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IndyCar looking at many venues to replace China UPDATE #2
IndyCar is looking to end its 2012 season with possibly now two back-to-back races on 2-mile ovals (Fontana and Michigan) in front of near empty grandstands to make the series look like a loser twice in a row .  The above photo is from 2007, the last time IndyCar raced at Michigan.
IndyCar's search for a required 16th race this season turned Friday to at least one Midwestern venue.

Michigan International Speedway president Roger Curtis confirmed a call from a senior IndyCar official -- not CEO Randy Bernard -- but he declined to spend time on the matter given this weekend's NASCAR event at the track.

A track spokeswoman said Curtis would "get back to (IndyCar) in a couple of weeks."

The hole in IndyCar's schedule is the result of the cancellation of inaugural street circuit race in Qingdao, China. That race was scheduled for Aug. 19.

Contracts with several partners call for IndyCar to present 16 events in 2012, putting the pressure on the Indianapolis-based sanctioning body to deliver another event somewhere, sometime.

The topic was among the most discussed Friday as Andretti Sports Marketing _ owned by Michael Andretti _ tried its hand at promoting a race at the historic Milwaukee Mile.

Today's 225-mile race will begin at 1:30 p.m. Eastern. Dario Franchitti is on the pole for the second consecutive year.

IndyCar last raced at MIS in 2007, and it is a nostalgic venue among the sport's hard-core fans. The first such race there was in 1968.

Even if financial details can be worked out, there are concerns about the speed of the track's new surface. With recent repaving, Greg Biffle turned a lap of 204.708 mph in Friday's practice. The official track record, set by Ryan Newman in 2005, is 194.232 mph.

IndyCar's call to MIS was fueled by Texas Motor Speedway's decision to pass on an offer to host a second race there this year. Track president Eddie Gossage said there were too many conflicts with the track's NASCAR event in November.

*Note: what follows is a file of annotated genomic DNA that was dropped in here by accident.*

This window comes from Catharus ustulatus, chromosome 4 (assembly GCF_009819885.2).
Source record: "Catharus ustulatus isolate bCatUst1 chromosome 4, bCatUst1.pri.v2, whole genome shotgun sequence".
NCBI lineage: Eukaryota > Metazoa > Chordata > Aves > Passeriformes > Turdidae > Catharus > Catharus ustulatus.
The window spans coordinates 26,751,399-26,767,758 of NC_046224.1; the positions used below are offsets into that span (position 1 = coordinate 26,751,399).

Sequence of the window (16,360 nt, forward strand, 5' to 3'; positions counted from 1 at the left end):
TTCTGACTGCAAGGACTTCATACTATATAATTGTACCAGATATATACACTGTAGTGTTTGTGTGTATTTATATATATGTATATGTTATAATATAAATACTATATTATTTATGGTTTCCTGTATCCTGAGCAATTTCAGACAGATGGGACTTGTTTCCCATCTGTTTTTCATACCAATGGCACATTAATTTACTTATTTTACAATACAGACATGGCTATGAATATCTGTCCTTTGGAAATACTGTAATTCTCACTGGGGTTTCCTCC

"We appreciate IndyCar reaching out to us for that opportunity, but there were numerous issues and obstacles to overcome to successfully promote the event like the past 23 IndyCar events that we have hosted here," Gossage said in the statement released by the track. "Our focus during that fall period (three dots) is squarely on the (NASCAR) weekend, especially with it being a key Chase for the Sprint Cup race.

"We couldn't justify dividing resources between two events to make it happen, and it would be an injustice to both due to the scheduling."

Bernard, who did not make himself available for comment Friday, has said it's likely the 16th race will be a season-ending event, which points to early October.

In a statement released by the series Friday, Bernard said his staff will "continue to speak with various tracks to find the right venue."

Speculation has centered on Road America, an hour north of here in Elkhart Lake, Wis. That facility hosts a sports car event on its road course on the weekend intended for the inaugural China race.

However, IndyCar might not be able to race at Road America based on its Milwaukee contract.

Another track believed to be in the mix is Mazda Raceway Laguna Seca, a permanent road course in Monterey, Calif. But Bernard is keeping his options as much to himself as possible.

Drivers certainly have preferences, with several taking to Twitter to cast their vote.

"If I had to pick a road course I would go Road America or Laguna," Tony Kanaan said. "If I had to pick an oval I would go Phoenix or back to Homestead."

Phoenix International Raceway hasn't hosted IndyCar since 2005. Homestead-Miami Speedway last had the series in 2010.

Las Vegas Motor Speedway president Chris Powell said Bernard passed on an offer to return. Pocono (Pa.) Raceway officials said they are not interested in this event.